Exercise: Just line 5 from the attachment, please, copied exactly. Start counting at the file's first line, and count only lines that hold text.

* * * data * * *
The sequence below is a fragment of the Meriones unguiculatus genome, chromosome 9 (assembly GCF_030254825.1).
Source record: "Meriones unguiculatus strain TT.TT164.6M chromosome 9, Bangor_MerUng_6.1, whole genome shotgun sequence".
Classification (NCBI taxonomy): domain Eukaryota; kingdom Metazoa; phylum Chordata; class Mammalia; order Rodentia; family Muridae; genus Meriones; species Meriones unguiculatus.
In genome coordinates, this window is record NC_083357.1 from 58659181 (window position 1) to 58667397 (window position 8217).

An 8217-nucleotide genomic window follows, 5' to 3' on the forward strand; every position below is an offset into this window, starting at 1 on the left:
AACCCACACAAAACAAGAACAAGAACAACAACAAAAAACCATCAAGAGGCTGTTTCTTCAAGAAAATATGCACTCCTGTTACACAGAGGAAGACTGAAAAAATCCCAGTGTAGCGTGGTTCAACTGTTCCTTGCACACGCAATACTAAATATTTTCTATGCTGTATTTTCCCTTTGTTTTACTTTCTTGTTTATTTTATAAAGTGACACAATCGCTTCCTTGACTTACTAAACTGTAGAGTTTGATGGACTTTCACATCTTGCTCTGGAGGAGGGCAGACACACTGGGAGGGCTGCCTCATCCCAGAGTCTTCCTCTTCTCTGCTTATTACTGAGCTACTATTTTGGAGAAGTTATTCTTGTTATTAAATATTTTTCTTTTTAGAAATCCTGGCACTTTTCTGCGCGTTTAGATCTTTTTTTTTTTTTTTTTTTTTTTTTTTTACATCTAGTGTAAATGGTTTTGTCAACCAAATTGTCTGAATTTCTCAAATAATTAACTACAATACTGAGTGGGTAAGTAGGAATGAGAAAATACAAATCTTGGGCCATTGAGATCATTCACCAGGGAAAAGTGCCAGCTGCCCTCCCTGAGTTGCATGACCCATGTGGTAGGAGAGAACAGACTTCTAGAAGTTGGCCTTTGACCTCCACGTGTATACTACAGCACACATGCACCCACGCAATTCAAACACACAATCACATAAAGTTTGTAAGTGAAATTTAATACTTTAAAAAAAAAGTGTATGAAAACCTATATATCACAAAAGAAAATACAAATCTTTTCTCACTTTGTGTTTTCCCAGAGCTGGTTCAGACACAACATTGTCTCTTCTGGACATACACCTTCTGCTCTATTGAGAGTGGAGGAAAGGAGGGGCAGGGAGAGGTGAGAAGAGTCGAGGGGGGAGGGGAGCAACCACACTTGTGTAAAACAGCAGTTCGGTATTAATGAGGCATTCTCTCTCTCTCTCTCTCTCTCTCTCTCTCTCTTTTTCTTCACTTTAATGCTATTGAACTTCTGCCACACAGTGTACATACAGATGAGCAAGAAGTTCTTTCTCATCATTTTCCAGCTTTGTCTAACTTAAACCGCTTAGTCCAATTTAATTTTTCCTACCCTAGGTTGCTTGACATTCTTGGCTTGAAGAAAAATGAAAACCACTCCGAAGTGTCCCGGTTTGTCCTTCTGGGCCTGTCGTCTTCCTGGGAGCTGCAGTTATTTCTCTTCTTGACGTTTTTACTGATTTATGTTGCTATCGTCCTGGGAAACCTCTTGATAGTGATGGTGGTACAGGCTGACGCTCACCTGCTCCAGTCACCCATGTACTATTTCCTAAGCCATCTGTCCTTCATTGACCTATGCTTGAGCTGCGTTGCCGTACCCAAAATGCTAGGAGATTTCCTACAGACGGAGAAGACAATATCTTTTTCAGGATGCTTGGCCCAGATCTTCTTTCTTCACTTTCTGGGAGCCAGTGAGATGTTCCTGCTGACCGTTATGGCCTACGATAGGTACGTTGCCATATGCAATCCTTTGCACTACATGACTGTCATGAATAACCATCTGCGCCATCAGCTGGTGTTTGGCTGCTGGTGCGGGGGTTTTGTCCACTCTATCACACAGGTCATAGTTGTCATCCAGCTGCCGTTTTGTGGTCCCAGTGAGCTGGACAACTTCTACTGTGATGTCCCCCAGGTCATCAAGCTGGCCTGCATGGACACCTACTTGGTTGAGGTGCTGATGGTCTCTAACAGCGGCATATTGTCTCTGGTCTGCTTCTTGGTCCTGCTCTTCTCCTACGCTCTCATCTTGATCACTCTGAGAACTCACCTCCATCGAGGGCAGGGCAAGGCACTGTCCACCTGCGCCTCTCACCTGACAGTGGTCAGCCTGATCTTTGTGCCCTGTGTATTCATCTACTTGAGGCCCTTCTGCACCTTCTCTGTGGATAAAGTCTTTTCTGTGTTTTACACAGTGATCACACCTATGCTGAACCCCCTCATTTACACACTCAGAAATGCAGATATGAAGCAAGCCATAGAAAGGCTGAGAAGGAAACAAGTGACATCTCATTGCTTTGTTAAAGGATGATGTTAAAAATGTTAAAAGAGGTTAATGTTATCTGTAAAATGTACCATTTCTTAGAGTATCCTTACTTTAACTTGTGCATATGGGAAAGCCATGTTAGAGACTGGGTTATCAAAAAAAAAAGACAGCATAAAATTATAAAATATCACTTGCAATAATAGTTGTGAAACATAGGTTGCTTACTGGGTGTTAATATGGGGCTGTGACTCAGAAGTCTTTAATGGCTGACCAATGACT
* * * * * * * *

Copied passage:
An 8217-nucleotide genomic window follows, 5' to 3' on the forward strand; every position below is an offset into this window, starting at 1 on the left: